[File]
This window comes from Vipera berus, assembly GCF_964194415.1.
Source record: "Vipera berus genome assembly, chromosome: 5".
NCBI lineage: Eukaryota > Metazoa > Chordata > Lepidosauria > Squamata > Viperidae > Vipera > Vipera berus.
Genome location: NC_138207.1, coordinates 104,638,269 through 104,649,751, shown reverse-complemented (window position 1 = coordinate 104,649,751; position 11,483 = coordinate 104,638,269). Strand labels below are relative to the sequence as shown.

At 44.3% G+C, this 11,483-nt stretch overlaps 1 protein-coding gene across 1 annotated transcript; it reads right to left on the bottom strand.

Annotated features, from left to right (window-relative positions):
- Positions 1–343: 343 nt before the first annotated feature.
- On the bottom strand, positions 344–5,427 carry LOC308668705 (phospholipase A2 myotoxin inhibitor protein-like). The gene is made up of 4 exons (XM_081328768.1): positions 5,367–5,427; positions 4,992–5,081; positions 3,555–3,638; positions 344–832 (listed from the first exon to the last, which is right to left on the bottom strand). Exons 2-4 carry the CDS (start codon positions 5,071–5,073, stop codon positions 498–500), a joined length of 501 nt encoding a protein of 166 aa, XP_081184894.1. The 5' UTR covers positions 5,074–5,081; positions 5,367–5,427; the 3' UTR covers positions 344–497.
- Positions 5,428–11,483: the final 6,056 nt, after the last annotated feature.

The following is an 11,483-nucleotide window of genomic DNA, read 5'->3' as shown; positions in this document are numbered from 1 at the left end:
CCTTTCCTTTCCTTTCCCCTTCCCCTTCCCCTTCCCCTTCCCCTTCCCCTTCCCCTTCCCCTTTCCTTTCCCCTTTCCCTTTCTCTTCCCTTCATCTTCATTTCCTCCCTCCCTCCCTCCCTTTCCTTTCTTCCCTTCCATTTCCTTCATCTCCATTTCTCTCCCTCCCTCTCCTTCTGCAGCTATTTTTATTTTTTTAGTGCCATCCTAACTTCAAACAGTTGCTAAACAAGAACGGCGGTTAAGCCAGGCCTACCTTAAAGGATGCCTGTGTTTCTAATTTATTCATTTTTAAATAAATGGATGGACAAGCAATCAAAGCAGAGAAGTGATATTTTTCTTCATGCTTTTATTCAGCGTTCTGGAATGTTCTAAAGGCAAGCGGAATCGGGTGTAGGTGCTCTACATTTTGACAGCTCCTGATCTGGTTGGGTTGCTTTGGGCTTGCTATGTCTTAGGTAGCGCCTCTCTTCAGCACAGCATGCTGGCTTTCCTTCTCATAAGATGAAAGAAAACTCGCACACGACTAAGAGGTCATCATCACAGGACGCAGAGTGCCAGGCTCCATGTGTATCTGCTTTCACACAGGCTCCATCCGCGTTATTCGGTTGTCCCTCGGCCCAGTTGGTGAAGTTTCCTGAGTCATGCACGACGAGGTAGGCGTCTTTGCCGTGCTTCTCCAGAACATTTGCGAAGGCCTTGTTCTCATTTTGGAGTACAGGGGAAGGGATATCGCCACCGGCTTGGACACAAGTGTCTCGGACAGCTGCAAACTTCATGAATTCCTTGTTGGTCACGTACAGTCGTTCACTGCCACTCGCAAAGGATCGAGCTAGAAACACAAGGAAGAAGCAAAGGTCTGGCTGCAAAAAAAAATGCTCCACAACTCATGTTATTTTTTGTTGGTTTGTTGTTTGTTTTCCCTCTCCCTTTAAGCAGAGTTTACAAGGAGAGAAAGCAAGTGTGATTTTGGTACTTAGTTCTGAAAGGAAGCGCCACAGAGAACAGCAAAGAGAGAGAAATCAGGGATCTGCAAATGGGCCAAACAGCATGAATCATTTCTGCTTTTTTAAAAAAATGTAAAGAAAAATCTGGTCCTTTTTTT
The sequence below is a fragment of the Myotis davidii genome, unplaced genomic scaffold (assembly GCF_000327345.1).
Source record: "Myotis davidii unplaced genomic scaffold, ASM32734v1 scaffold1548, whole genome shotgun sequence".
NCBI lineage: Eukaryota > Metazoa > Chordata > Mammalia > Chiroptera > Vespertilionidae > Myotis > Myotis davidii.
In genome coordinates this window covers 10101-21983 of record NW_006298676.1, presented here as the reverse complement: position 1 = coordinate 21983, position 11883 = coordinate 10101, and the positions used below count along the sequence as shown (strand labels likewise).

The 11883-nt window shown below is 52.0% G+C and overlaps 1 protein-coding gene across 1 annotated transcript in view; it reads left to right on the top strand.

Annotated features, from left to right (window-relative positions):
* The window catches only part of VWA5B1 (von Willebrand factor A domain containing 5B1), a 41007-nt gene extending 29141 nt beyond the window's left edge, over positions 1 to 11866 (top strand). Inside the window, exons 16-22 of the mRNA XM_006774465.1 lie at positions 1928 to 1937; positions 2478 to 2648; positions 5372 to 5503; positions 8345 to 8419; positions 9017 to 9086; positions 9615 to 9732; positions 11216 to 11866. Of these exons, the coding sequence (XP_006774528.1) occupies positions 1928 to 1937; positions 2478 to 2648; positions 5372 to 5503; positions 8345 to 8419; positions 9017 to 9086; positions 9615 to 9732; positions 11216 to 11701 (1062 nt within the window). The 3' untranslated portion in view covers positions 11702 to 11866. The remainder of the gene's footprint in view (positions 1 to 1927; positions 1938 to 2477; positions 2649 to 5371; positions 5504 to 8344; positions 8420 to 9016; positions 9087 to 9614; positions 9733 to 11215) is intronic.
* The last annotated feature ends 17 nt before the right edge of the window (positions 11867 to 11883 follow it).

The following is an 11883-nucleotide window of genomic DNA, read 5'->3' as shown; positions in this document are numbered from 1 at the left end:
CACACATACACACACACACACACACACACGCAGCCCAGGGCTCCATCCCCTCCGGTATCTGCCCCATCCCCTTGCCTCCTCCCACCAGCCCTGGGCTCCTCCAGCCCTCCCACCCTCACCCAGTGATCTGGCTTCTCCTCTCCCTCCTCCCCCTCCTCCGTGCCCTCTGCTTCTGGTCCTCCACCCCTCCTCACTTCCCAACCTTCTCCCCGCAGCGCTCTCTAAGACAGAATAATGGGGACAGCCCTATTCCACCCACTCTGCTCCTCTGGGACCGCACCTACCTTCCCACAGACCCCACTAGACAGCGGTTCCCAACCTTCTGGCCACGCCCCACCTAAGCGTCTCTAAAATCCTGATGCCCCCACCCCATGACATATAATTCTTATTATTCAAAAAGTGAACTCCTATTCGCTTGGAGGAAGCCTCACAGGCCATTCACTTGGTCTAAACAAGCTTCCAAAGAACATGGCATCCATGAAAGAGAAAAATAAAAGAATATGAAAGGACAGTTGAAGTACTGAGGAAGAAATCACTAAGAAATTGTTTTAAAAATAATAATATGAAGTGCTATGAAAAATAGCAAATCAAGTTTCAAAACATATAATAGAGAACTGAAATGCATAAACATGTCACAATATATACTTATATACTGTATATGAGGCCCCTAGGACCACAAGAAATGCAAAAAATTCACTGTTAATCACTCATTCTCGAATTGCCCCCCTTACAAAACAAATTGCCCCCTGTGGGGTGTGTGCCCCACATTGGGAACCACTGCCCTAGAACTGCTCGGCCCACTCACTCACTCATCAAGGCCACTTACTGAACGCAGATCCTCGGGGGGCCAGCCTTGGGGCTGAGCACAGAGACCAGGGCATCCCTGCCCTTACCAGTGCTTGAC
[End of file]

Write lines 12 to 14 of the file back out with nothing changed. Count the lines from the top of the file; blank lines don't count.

The sequence below is a fragment of the Myotis davidii genome, unplaced genomic scaffold (assembly GCF_000327345.1).
Source record: "Myotis davidii unplaced genomic scaffold, ASM32734v1 scaffold1548, whole genome shotgun sequence".
NCBI lineage: Eukaryota > Metazoa > Chordata > Mammalia > Chiroptera > Vespertilionidae > Myotis > Myotis davidii.